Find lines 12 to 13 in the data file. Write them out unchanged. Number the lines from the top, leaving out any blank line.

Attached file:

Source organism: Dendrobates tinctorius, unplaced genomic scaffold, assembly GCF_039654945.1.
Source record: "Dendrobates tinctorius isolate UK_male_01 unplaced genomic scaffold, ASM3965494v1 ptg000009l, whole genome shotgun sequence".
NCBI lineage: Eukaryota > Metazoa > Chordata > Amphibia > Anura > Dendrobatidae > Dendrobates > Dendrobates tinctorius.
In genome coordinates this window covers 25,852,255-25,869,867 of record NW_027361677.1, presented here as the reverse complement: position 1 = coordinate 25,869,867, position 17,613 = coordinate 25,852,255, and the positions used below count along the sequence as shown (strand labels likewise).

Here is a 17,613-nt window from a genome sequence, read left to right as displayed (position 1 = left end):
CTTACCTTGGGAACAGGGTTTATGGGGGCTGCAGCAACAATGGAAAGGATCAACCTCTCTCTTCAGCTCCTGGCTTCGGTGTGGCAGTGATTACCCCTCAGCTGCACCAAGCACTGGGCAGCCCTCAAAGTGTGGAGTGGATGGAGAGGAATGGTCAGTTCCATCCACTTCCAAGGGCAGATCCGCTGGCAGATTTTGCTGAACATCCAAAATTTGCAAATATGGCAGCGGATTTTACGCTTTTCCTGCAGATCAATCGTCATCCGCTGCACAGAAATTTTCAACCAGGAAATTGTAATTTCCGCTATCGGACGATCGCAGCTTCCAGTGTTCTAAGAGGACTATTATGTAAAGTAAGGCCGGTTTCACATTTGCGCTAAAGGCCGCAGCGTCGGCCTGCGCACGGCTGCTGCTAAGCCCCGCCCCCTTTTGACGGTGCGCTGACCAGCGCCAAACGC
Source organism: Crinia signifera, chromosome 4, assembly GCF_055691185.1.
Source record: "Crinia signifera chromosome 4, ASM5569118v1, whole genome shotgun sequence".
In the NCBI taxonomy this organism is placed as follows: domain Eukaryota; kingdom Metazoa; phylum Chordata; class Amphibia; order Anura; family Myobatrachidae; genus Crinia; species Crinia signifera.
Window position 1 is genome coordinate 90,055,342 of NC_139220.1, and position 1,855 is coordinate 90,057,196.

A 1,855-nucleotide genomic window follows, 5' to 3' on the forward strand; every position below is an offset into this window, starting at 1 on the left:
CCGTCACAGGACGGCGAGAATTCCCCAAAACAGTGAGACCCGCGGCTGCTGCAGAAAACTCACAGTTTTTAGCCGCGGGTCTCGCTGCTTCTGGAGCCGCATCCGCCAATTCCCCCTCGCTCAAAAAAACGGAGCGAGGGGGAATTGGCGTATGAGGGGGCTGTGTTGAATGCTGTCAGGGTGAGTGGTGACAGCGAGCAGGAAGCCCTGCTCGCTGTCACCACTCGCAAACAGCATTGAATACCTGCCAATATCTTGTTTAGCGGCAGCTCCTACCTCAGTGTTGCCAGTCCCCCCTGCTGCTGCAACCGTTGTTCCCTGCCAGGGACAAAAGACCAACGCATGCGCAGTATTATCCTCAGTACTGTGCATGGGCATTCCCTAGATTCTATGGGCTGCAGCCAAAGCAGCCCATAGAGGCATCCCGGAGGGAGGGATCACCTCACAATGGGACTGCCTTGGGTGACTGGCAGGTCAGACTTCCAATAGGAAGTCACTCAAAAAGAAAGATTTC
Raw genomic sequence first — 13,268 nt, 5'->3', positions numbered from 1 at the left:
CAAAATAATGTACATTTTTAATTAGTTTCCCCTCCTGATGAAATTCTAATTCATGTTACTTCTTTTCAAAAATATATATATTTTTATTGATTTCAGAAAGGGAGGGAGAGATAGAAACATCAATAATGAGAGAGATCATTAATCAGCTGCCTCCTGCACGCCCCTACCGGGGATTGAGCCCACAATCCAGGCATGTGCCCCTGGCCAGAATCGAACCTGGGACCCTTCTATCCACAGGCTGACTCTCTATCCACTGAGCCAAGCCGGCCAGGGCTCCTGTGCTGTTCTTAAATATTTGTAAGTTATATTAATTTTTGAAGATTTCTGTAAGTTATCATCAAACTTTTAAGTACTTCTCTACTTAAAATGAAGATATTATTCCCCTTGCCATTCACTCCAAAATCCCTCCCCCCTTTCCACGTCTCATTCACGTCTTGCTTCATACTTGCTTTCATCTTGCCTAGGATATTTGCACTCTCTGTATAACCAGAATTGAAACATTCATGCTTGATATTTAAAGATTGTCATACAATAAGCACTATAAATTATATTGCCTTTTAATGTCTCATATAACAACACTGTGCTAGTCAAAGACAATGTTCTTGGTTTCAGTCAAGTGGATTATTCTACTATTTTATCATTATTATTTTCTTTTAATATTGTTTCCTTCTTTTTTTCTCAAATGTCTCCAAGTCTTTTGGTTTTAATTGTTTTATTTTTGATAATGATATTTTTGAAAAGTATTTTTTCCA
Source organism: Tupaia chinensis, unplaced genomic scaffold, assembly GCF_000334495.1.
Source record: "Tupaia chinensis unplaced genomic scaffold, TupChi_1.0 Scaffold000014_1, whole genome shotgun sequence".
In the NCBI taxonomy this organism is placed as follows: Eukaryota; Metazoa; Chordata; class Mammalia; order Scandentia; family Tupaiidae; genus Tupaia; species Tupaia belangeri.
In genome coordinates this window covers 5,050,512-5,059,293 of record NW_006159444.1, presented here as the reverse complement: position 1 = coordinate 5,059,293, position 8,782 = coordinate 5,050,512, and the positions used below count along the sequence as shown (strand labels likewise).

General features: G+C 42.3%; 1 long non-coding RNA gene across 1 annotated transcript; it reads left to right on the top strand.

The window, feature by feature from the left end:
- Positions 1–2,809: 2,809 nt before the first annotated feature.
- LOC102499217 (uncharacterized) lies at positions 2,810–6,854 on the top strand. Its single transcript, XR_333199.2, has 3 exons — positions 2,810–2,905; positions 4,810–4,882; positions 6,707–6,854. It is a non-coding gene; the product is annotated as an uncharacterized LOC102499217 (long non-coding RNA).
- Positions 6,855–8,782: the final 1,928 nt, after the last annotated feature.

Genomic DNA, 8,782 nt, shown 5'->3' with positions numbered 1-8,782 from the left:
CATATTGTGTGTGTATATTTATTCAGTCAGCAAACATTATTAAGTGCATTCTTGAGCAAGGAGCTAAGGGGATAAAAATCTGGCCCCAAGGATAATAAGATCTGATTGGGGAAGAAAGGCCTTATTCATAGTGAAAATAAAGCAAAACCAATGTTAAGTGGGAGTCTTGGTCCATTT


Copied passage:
CCGTCACAGGACGGCGAGAATTCCCCAAAACAGTGAGACCCGCGGCTGCTGCAGAAAACTCACAGTTTTTAGCCGCGGGTCTCGCTGCTTCTGGAGCCGCATCCGCCAATTCCCCCTCGCTCAAAAAAACGGAGCGAGGGGGAATTGGCGTATGAGGGGGCTGTGTTGAATGCTGTCAGGGTGAGTGGTGACAGCGAGCAGGAAGCCCTGCTCGCTGTCACCACTCGCAAACAGCATTGAATACCTGCCAATATCTTGTTTAGCGGCAGCTCCTACCTCAGTGTTGCCAGTCCCCCCTGCTGCTGCAACCGTTGTTCCCTGCCAGGGACAAAAGACCAACGCATGCGCAGTATTATCCTCAGTACTGTGCATGGGCATTCCCTAGATTCTATGGGCTGCAGCCAAAGCAGCCCATAGAGGCATCCCGGAGGGAGGGATCACCTCACAATGGGACTGCCTTGGGTGACTGGCAGGTCAGACTTCCAATAGGAAGTCACTCAAAAAGAAAGATTTC
Raw genomic sequence first — 13,268 nt, 5'->3', positions numbered from 1 at the left: